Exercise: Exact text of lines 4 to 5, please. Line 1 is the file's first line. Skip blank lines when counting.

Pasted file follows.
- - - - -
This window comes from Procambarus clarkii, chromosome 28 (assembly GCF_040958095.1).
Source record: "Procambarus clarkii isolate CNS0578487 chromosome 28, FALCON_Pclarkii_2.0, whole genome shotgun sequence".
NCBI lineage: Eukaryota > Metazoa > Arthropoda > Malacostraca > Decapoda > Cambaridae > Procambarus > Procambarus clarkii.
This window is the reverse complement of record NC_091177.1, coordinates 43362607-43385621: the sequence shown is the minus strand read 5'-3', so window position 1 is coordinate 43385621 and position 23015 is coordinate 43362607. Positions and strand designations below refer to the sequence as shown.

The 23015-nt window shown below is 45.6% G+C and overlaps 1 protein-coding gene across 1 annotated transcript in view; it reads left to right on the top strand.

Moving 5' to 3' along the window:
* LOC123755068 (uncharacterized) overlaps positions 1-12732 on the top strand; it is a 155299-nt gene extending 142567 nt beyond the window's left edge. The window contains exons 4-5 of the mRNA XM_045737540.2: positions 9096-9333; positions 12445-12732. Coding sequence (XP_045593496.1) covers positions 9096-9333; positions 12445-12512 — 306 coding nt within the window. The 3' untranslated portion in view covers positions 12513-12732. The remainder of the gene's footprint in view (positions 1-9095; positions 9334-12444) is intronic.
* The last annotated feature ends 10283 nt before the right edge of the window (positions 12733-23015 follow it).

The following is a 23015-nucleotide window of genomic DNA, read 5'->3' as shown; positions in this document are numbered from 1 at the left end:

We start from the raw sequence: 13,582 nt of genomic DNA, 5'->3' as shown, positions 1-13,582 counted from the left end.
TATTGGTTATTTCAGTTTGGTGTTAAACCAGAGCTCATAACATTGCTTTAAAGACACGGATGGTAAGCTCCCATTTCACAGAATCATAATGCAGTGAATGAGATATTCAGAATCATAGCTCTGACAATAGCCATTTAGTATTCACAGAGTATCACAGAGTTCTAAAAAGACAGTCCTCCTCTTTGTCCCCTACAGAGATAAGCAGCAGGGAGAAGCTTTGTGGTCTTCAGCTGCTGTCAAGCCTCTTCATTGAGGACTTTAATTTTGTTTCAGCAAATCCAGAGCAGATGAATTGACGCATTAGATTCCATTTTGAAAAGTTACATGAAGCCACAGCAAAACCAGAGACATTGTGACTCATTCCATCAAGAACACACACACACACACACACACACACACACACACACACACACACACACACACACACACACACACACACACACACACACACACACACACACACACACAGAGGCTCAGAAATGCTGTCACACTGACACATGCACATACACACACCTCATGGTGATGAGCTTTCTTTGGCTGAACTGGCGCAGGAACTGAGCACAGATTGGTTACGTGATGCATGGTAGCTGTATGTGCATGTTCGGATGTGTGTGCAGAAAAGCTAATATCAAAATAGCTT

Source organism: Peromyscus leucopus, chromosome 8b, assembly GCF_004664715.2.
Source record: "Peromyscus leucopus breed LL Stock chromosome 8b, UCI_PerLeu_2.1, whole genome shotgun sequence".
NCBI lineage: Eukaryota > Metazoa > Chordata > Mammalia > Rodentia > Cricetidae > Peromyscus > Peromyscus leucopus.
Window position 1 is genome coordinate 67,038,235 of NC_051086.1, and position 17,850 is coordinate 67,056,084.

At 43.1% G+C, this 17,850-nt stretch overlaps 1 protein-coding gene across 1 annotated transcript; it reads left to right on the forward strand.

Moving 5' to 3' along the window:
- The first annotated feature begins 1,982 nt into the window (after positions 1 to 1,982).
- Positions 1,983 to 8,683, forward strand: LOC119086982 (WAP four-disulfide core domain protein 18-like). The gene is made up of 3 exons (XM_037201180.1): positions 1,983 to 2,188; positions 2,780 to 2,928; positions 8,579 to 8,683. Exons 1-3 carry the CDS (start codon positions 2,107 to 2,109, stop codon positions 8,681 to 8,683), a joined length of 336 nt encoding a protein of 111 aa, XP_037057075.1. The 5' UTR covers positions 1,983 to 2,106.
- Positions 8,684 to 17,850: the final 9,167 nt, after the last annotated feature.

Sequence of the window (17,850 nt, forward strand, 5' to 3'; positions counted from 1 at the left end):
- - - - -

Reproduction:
This window is the reverse complement of record NC_091177.1, coordinates 43362607-43385621: the sequence shown is the minus strand read 5'-3', so window position 1 is coordinate 43385621 and position 23015 is coordinate 43362607. Positions and strand designations below refer to the sequence as shown.

The 23015-nt window shown below is 45.6% G+C and overlaps 1 protein-coding gene across 1 annotated transcript in view; it reads left to right on the top strand.